I am a first-year PhD student studying Theoretical Computer Science at MIT advised by Ryan Williams. Before this, I was an undergraduate at Rutgers University, where I was lucky enough to discuss research and learn from Eric Allender and Michael Saks. I also participated twice in the DIMACS REU program.
Most of my research is in the field of Computational Complexity Theory, which quantifies the amount of resources — like time and hardware — needed to solve computational tasks, like finding the fastest route from point A to point B on a map.
my first initial + ilango @mit.edu (plus not included)
My research so far has focused on understanding the complexity of a problem called MCSP. While MCSP has been studied since at least the 1950s, it remains quite mysterious, evading the kind of understanding we have for thousands of other problems in complexity theory. Even so, researchers have discovered fascinating connections between MCSP and other areas in Theoretical Computer Science.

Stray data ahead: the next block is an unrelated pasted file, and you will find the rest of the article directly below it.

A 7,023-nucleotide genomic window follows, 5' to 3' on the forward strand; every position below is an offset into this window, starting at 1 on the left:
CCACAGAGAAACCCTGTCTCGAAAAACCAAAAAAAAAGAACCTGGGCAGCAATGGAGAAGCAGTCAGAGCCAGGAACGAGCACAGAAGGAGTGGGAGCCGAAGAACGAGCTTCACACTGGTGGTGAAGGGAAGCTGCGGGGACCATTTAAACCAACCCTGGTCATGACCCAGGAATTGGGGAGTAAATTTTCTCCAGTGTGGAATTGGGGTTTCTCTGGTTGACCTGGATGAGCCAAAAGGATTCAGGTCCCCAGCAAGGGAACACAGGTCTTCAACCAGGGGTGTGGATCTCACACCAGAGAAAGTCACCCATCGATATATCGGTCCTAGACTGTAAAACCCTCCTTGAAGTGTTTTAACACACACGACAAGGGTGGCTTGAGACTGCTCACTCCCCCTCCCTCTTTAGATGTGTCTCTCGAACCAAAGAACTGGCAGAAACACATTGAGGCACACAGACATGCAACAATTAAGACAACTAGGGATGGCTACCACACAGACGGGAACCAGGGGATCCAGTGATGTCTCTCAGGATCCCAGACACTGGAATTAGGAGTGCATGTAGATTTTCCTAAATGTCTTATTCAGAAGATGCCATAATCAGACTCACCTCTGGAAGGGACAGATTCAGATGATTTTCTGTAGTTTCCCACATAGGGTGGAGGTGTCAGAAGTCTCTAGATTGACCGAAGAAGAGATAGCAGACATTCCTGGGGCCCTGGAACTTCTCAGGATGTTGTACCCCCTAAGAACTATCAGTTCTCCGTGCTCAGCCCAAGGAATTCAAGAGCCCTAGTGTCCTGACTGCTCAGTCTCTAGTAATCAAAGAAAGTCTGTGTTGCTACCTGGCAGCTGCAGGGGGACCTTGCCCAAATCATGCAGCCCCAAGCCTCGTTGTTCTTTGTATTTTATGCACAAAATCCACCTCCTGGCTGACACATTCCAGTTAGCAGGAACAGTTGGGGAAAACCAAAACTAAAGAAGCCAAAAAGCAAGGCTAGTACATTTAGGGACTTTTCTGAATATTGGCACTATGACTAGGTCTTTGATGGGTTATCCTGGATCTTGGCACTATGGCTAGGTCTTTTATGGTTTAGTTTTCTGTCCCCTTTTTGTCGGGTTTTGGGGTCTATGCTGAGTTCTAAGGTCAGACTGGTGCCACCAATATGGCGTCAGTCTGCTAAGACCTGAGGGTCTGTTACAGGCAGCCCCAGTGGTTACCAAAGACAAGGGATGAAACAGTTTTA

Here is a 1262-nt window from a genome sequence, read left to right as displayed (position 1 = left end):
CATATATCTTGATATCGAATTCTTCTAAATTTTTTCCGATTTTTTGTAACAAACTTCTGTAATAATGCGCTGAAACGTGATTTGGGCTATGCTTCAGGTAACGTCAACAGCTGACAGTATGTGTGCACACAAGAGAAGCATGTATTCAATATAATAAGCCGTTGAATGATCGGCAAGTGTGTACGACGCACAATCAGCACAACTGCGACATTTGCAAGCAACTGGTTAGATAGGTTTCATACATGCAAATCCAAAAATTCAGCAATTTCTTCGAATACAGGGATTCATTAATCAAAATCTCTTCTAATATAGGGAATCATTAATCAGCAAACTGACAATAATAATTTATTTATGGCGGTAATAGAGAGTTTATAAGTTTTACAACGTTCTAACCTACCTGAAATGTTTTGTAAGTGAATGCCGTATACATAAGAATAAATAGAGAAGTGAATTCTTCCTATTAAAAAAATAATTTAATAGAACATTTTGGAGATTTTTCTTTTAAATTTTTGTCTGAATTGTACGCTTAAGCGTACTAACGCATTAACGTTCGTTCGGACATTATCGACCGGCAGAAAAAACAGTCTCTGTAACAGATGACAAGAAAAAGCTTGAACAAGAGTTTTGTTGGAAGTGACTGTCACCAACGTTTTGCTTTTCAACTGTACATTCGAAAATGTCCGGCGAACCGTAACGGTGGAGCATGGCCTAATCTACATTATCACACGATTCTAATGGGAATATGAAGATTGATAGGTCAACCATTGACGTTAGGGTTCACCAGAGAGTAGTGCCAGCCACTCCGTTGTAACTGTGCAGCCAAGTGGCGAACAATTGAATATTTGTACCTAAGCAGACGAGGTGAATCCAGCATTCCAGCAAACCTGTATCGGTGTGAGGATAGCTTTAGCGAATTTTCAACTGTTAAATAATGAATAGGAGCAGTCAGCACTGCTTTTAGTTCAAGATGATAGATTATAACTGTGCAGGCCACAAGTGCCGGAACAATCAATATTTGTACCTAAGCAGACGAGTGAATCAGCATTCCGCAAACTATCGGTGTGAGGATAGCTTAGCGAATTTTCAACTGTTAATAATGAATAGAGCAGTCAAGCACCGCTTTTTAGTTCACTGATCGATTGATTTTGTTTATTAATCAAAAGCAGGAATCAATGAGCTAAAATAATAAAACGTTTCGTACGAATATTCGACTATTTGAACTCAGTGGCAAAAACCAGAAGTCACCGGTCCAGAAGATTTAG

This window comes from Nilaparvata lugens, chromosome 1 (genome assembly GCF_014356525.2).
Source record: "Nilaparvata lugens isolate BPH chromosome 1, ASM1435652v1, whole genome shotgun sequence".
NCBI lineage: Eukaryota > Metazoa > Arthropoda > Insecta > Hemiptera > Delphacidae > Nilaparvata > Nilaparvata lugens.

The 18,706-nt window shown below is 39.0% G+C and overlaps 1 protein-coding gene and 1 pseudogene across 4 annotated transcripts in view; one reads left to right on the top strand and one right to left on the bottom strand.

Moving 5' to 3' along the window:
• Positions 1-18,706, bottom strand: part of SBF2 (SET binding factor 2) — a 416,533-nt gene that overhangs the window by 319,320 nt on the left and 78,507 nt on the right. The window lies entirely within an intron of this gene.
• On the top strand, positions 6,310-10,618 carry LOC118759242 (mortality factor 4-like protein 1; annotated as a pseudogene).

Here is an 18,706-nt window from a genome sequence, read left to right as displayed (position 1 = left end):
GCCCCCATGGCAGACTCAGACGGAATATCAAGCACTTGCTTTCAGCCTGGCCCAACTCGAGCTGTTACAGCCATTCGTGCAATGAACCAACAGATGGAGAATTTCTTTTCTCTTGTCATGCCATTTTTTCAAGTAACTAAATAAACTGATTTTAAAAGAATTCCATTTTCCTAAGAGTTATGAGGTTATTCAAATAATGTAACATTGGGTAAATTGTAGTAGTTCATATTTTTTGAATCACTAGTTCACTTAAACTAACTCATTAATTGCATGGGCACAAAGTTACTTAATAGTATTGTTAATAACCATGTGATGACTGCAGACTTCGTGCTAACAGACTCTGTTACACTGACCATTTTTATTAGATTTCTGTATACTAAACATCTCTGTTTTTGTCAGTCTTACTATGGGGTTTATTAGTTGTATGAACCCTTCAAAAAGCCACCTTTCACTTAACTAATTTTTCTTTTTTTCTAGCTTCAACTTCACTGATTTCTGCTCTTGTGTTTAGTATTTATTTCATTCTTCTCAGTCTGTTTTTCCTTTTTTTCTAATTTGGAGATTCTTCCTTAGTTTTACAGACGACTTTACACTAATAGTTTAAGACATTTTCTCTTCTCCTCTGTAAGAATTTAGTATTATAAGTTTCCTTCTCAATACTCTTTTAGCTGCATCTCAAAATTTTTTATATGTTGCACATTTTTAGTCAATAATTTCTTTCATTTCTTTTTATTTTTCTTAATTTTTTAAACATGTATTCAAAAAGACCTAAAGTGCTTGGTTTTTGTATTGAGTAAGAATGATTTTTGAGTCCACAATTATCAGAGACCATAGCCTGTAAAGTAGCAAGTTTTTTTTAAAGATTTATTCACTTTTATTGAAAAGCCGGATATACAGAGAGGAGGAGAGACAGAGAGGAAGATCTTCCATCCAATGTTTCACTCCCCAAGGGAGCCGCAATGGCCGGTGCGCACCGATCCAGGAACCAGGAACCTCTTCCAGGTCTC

For example, MCSP could be a "universal attack on cryptography": if you found a fast algorithm for MCSP, you could use it to break any type of cryptography. Thus, we expect (but do not know) that MCSP is not an easy problem to solve. My research is working towards proving MCSP is hard, which is a necessary step towards attaining provably secure cryptography.
(reverse chronological order)
ITCS ‘20 · Best Student Paper Award
CSR ‘19 · to appear in Theory of Computing Systems Special Issue for CSR ‘19
Electronic Journal of Combinatorics · Formal Power Series and Algebraic Combinatorics Conference (FPSAC ‘19)